by Frank J. Buchman
Parsons, Kansas —
Located where the Santa Fe Railroad crosses the old Santa Fe Trail, as its heritage runs deep, long and continuing, Burlingame, Kansas, like most Midwest rural communities is having survival struggles.
But, the younger generation has now joined sides with more mature residents of the Osage County farming town to whip defeat and grow to thrive once more.
Evidence is obvious by the contagious enthusiasm during recent planning sessions for the Country Christmas Celebration set December 1.
Burlingame was originally established in 1855, and was an important stop on the Santa Fe Trail, with the brick main street made wide enough for an oxen team to turn around.
The Atchison-Santa Fe Railroad line was laid from Topeka to Burlingame in 1868, and still passes through the community.
With that sound pedigree, Burlingame’s resurgence is foremost to three-term Mayor Ray Hovestadt who’s operated a car body shop there more than three decades.
While Burlingame has lost businesses and population since he came, Hovestadt assured, “Population (about 950) has leveled off. We have thriving businesses, and we’re working to get a grocery store again, and other retail outlets.”
Admitting there have been soothsayers, Hovestadt said, “We are a historic community, but old buildings that were falling down are being torn down. For a community to grow, there must be development.”
A nursing home that sat idle for years was purchased by the city. “We’ll salvage what we can to retrieve some of our investment. Then, we hope it becomes a housing development with 10 homes,” Hovestadt related.
The Osage County Economic Development office has received a grant to help fund medium-income housing for Burlingame.
“Other assistance programs are available, that we’re working on. We plan to take advantage of everything President Obama has to offer,” Hovestadt said.
St. Francis Hospital has expressed intentions to offer regular scheduled services through a location at Burlingame, the mayor appreciatively noted.
City Clerk Patti Gilbert emphatically contended, “Burlingame is a way of life. We are not a bedroom community, like some people say. Burlingame is home where people live, work, and raise their families.
“The future is even brighter. We have joined together to assure that,” insisted Gilbert, pointing out that a simple thing like the brick streets helps make all generations bond.
“There has been dissection, but whenever there’s talk of destroying our streets, that’s when everybody rallies together to keep Burlingame’s history, and build on it,” said Gilbert, crediting the Burlingame Museum as an often overlooked community asset.
With no effort to contain her opposition to city shopping centers taking rural business, Gilbert said, “Burlingame people have been without a grocery store for eight years, and know how important one is. They have been surveyed and will support a store.”
Schools are the backbone of a community, Gilbert contended. “We are fortunate to have pre-school through high school, and Allen County Community College. Our education programs are highly recognized, too.”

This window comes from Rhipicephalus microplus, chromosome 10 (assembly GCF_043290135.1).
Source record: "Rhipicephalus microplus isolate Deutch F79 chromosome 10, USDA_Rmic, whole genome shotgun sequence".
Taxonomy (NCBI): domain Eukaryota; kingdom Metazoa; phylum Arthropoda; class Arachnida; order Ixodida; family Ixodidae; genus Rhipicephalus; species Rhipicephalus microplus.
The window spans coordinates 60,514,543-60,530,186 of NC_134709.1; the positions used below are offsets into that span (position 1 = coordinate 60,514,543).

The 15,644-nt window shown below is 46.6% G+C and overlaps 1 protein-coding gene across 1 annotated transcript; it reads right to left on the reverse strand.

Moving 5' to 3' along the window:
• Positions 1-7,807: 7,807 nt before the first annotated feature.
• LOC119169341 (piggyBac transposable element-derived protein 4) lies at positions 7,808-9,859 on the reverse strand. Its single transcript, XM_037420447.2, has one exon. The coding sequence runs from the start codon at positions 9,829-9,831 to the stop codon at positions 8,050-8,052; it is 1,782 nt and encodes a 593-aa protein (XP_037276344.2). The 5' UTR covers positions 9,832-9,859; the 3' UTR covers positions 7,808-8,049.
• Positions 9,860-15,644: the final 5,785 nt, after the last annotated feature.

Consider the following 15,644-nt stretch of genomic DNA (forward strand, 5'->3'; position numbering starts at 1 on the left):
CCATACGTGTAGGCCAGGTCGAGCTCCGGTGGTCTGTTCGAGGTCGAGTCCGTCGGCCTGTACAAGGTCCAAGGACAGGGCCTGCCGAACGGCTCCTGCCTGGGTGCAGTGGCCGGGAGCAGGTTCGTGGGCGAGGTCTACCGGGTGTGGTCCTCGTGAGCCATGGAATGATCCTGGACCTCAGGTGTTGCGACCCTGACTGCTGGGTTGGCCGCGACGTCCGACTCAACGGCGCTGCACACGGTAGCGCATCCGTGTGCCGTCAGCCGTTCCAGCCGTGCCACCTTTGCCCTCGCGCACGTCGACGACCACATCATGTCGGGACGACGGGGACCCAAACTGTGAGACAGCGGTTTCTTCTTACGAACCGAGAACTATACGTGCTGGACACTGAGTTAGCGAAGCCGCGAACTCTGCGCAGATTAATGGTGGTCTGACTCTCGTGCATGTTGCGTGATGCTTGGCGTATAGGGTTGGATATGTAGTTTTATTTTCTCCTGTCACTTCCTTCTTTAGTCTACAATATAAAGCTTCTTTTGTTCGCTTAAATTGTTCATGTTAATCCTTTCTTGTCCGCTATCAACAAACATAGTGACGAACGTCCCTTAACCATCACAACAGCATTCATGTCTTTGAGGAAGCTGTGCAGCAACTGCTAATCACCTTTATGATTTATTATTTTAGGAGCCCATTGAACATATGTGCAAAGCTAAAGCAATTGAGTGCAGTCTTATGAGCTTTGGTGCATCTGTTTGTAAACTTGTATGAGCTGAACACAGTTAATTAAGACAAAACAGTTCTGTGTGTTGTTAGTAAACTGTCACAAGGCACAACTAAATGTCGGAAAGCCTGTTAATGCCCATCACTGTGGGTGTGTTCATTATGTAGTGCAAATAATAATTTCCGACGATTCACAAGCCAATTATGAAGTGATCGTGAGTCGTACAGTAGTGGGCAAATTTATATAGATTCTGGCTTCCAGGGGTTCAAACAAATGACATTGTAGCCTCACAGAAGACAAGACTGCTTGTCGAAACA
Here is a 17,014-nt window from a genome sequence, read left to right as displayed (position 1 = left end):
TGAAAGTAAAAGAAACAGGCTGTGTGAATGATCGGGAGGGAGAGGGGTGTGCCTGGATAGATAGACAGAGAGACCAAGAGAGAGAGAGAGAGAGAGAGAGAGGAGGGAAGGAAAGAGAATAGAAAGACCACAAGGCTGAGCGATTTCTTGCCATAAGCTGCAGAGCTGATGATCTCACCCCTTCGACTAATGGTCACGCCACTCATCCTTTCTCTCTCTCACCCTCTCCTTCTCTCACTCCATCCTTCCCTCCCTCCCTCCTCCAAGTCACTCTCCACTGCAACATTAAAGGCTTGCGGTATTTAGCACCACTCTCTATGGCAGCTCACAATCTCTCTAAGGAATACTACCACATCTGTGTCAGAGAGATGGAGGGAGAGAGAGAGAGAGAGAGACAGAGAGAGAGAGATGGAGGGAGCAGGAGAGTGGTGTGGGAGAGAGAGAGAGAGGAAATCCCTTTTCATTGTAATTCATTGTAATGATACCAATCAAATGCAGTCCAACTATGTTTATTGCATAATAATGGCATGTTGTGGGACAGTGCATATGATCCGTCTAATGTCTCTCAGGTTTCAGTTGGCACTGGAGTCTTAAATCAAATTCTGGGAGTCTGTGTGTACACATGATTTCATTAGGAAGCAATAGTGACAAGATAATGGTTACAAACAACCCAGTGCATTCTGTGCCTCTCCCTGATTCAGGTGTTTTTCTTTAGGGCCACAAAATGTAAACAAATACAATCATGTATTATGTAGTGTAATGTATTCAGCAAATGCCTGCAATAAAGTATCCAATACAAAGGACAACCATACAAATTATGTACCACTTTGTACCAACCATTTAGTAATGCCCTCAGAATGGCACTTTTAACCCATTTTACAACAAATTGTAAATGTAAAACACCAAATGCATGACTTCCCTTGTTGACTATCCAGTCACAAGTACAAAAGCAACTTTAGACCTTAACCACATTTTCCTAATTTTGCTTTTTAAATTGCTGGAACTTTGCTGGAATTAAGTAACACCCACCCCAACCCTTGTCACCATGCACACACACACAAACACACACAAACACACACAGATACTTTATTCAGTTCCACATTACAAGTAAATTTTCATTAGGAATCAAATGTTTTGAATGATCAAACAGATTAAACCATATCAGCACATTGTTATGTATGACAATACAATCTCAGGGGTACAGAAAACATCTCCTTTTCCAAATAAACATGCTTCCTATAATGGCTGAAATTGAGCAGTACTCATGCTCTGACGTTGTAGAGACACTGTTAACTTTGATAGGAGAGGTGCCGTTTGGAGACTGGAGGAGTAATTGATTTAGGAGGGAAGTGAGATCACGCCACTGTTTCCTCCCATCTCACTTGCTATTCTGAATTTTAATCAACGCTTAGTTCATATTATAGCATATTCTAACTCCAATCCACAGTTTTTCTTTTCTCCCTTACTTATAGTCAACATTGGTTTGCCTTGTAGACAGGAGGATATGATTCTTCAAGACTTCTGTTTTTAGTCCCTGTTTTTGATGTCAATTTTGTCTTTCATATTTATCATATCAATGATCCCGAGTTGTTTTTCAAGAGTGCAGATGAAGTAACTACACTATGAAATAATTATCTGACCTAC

Pat Rusher, enthusiastic community supporter-worker, evaluated, “Rural townspeople often are of the mindset that rural area’s struggles will take care of themselves, but that’s not the case. Everybody must work together to make it happen.
“We’re finally seeing that here in Burlingame. The younger generation has realized what we have, and are readily working with the longtime citizens to move forward,” analyzed Rusher, a leader in the Burlingame Saddle Club.
“Our annual rodeo has continued despite community setbacks. Saddle club events help make people aware of Burlingame,” Rusher noted.
The Burlingame Chamber of Commerce has struggled, too, but Kenna Burns, acting president, assured, “The city of Burlingame has ramrodded efforts to continue our 23rd annual Country Christmas at Burlingame, and the chamber is working closely with everybody to assure its success.”
A full slate of festivities is set Saturday, Dec. 1. “Many other organizations have joined us, and committees have been formed for every unique activity,” Burns said. “All of the community businesses plan special events and sales.”
Among committee-coordinated activities are a cupcake decoration contest, Lion’s Club turkey dinner, Girl Scout’s lunch, Snow Princess pageant, holiday home tours and three dozen vendors will have special displays.
“Christmas is all about children, so we have a Candy Land planned for them with fun games and gifts,” Burns related.
“We have a Burlingame Angel Tree to offer assistance, and make Christmas a happier time for the increasing-number of families who are struggling this year,” Burns informed.
Climax for Country Christmas at Burlingame, December 1, is the chili feed, lighting of the Christmas tree on Main Street, and the Christmas Parade at 5:30 p.m.
As again-prospering Burlingame’s population expands to triple its size for Christmas kick-off festivities, one might want to take a second look as Santa Claus waves from the horse-drawn stagecoach, because Mayor Hovestadt revealed he has a “new suit just for the special occasion.”£